If things had gone according to plan, Tea Party fans in Canada would have flocked to the Saints and Sinners Tour, which would also feature The Headstones, Ian Thornley, and Moist. Yeah, that’s not gonna happen.
When the tour was announced on Facebook Live earlier this year (I was the host for that), I spent some time with an extremely jetlagged Jeff Martin–he’s just landed from Australia–who told me that there was new music coming from the band later in 2020.
This, however, is not the music he was talking about. Let me explain.
According to Stuart Chatwood, the idea of doing some classic covers began last October when the band performed a MusicHeals.ca charity event in Vancouver. Morrissey had been in town the night before and knowing that the organizer of the event was a huge Mozzer fan, the Tea Party put together an acoustic set featuring his music. The crowd reaction was amazing.
People loved the covers so much that when Stuart’s wife suggested that they issue some of these songs and donate the proceeds to charity. The new Tea Party EP was put on hold so some of these songs could be recorded.
Fast-forward to March as the world was being shut down by the coronavirus. Jeff Martin called Stuart from Australia. “How’s your isolation coming along, my friend?”
Whoa. That immediately led to the Joy Division song. I quote from Stuart who’s still in his basement lockdown in Vancouver.
“Alarm bells went off. What a great song to hear during these times and what a great song for us to cover. Most of the Joy Division catalogue has idiosyncratic intrinsic qualities to it that make covering the material impossible as the spark and the unique context of late 1970s England would be lacking.
“I grew up in Lancashire, England, in the 1970s not far from Macclesfield outside Manchester so I had an infinity and had followed the Factory records story including some heroes of mine like Peter Hook, Bernard Summer, and Tony Wilson as soon as I discovered the existence of the movement. For us, it was Perry Thompson, a former Toronto resident and our Grade 10 art teacher in Windsor, who had brought the knowledge of lesser-known obscure post-punk outfits to our attention.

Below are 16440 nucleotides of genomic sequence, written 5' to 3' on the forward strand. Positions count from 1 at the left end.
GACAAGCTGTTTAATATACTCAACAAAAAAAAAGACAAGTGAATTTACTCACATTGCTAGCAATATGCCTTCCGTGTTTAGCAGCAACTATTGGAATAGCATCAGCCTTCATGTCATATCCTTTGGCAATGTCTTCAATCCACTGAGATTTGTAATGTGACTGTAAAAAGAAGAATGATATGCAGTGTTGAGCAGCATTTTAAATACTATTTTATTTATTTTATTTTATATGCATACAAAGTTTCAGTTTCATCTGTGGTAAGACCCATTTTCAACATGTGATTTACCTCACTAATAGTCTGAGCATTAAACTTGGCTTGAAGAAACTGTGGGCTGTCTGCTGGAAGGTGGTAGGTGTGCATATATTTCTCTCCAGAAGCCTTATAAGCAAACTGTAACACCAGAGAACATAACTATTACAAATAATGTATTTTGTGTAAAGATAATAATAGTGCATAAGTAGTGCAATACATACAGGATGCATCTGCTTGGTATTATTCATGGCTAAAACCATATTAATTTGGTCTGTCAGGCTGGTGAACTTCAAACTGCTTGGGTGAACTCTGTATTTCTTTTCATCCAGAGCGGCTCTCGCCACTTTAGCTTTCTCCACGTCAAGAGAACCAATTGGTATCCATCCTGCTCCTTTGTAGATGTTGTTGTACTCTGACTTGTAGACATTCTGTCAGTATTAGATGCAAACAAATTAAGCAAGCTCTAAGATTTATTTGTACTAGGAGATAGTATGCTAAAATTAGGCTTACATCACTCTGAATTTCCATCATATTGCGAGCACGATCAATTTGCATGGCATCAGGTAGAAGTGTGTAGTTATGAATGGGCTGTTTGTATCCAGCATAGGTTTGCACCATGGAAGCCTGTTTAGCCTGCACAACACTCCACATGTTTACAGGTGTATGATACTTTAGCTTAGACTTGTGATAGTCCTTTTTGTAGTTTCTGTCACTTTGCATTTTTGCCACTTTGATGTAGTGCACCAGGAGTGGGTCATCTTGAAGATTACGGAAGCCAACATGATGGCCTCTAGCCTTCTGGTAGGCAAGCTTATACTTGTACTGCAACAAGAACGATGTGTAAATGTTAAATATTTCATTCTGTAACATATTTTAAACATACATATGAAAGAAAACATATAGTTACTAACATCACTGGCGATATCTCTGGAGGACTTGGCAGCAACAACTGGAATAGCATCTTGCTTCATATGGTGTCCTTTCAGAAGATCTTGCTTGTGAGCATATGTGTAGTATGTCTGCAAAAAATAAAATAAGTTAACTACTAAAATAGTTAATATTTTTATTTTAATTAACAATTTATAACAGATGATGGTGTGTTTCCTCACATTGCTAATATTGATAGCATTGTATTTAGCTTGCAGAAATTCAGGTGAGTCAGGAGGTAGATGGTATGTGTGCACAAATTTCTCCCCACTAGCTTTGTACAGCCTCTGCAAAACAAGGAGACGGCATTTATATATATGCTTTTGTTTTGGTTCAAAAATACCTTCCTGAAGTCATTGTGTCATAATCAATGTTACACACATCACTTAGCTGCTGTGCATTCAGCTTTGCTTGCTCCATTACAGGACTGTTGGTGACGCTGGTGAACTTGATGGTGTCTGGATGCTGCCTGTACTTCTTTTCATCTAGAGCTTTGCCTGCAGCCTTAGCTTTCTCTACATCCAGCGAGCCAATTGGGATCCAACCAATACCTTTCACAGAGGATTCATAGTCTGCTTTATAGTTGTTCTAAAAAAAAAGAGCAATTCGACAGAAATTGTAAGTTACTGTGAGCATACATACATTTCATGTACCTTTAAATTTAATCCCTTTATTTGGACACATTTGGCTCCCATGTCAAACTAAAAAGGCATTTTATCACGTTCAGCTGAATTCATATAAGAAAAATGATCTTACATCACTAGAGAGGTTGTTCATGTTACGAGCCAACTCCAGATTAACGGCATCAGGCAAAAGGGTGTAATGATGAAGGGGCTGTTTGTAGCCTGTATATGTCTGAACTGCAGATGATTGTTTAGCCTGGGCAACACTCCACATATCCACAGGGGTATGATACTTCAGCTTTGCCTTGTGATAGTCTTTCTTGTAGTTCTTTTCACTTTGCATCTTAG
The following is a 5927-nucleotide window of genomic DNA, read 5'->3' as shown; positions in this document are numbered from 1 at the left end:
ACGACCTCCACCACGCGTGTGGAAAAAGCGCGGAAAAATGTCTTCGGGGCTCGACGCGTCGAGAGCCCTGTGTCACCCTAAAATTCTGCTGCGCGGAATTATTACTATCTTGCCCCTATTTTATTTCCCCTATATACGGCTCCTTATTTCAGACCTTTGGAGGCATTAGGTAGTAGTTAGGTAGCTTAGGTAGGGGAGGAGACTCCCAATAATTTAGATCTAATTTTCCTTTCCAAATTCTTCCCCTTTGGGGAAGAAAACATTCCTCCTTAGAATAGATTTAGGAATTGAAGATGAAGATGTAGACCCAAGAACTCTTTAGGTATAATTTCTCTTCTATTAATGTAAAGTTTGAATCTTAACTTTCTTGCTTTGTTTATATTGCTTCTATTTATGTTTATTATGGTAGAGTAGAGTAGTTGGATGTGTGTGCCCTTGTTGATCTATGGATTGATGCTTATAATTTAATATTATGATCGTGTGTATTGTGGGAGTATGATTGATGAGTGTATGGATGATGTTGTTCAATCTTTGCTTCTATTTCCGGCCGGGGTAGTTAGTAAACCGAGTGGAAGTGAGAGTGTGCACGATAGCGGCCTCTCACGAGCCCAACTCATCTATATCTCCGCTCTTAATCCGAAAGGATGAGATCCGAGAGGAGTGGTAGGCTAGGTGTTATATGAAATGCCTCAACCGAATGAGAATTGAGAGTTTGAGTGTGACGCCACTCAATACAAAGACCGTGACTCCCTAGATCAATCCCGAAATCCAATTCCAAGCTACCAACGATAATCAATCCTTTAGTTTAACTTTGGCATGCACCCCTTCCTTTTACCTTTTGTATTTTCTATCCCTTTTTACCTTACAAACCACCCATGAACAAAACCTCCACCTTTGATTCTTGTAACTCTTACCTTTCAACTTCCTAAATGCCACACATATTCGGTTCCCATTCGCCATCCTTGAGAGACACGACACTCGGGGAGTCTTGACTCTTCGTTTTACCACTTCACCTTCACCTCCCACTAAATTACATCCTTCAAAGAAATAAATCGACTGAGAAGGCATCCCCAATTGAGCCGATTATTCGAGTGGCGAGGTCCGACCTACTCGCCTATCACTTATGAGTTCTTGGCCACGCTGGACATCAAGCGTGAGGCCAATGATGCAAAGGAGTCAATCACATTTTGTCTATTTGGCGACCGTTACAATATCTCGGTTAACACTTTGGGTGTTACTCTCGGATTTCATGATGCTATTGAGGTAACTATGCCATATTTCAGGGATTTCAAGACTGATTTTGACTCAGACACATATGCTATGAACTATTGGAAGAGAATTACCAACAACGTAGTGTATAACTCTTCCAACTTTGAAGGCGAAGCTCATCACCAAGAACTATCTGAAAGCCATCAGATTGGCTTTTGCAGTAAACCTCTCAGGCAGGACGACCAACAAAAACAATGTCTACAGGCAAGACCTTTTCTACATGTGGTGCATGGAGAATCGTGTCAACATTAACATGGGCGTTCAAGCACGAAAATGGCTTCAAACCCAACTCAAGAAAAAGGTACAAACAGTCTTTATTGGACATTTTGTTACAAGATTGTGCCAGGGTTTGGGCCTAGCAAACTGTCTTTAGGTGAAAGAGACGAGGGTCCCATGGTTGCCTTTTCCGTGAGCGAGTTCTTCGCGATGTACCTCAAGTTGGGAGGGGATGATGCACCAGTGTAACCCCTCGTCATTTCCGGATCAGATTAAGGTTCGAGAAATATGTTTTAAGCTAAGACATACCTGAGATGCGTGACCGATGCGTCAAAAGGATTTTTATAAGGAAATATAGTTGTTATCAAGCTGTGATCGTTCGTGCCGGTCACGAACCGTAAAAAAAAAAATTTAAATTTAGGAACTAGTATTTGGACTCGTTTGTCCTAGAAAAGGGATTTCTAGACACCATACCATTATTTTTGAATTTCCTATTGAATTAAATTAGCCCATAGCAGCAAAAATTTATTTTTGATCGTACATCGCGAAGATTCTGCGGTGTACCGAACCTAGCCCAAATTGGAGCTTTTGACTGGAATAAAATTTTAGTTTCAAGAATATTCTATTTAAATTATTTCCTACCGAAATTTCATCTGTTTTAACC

“At the time I would travel home the UK every summer so I knew of Blue Monday, but I didn’t know the back story and the greatness and tragedy of Joy Division, whose singer Ian Curtis ended his tormented life on the eve of their first tour of the Americas. I was fortunate enough to hang out with Peter Hook backstage at a few of the shows we shared together at the Big Day Out in Australia. He is full of stories and is a gregarious friendly individual.
“One story is how the track “Isolation” was semi-finished and somewhat thrown together towards the end of the Closer sessions. As a listener, you can hear this when listened comparatively to the other tracks. I felt this gave us an opportunity to approach the cover.
“It’s a bit difficult with Jeff Martin living in a jungle in Australia, Jeff Burrows in Windsor, and myself being in Vancouver but it all came together quickly.
“Jeff Martin sent a guitar and a vocal to Jeff Burrows and myself and the drums were cut in Windsor at SLR Studios with Marty Bak, the hardest working guy in show-business in the area. Jeff Martin and I added our parts. Jeff Martin mixed it and I did a quick mastering and then we set it loose.
“It was a blast to rediscover our roots. The song was fun and full of energy. In high school we were post-punk disciples. I followed Paul Weller and The Jam into a mod moment, Jeff Burrows followed Talk Talk and Jeff Martin followed Robert Smith. We met in the middle with Ian McCulloch and his band Echo and the Bunnymen followed closely by the Psychedelic Furs and the Clash.
“Director Bill Blair, a friend of the band’s from Australia who specializes in epic drone footage hounded us to help out. We shared the fact that we’d be doing everything for free while raising money for Conquer COVID-19and the Canadian Mental Health Association and he was onboard. [Note that this past Monday (May 18) was the 40th anniversary of the death of JD singer Ian Curtis. Depressed, ravaged by drugs and guilt, he hanged himself in his kitchen, just hours before the band was supposed to leave on their first North American tour.]
“The result is this amazing video featuring people in Isolation with their only accompaniment, their phone. It features footage from Sydney, Byron Bay, Berlin, Vancouver, Windsor amongst other locations. We’re extremely happy to share it with you now.
“Look for a second track to drop any given Sunday from now…hint, hint.”